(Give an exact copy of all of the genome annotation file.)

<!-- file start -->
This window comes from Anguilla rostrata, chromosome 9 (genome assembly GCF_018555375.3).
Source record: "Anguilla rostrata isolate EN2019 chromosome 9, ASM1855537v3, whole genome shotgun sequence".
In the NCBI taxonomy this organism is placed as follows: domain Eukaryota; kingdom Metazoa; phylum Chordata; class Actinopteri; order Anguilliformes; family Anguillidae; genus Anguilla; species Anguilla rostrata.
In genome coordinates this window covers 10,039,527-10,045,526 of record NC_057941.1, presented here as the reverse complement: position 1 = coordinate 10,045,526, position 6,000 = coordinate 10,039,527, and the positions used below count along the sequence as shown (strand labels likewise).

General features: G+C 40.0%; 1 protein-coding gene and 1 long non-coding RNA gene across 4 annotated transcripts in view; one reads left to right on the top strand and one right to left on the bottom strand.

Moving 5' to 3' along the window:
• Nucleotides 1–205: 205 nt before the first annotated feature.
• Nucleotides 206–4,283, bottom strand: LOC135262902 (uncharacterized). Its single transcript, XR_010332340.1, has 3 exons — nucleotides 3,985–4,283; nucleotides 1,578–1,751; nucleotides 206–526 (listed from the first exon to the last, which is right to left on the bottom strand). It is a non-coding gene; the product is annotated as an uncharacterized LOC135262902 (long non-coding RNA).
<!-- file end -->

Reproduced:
This window comes from Anguilla rostrata, chromosome 9 (genome assembly GCF_018555375.3).
Source record: "Anguilla rostrata isolate EN2019 chromosome 9, ASM1855537v3, whole genome shotgun sequence".
In the NCBI taxonomy this organism is placed as follows: domain Eukaryota; kingdom Metazoa; phylum Chordata; class Actinopteri; order Anguilliformes; family Anguillidae; genus Anguilla; species Anguilla rostrata.
In genome coordinates this window covers 10,039,527-10,045,526 of record NC_057941.1, presented here as the reverse complement: position 1 = coordinate 10,045,526, position 6,000 = coordinate 10,039,527, and the positions used below count along the sequence as shown (strand labels likewise).

General features: G+C 40.0%; 1 protein-coding gene and 1 long non-coding RNA gene across 4 annotated transcripts in view; one reads left to right on the top strand and one right to left on the bottom strand.

Moving 5' to 3' along the window:
• Nucleotides 1–205: 205 nt before the first annotated feature.
• Nucleotides 206–4,283, bottom strand: LOC135262902 (uncharacterized). Its single transcript, XR_010332340.1, has 3 exons — nucleotides 3,985–4,283; nucleotides 1,578–1,751; nucleotides 206–526 (listed from the first exon to the last, which is right to left on the bottom strand). It is a non-coding gene; the product is annotated as an uncharacterized LOC135262902 (long non-coding RNA).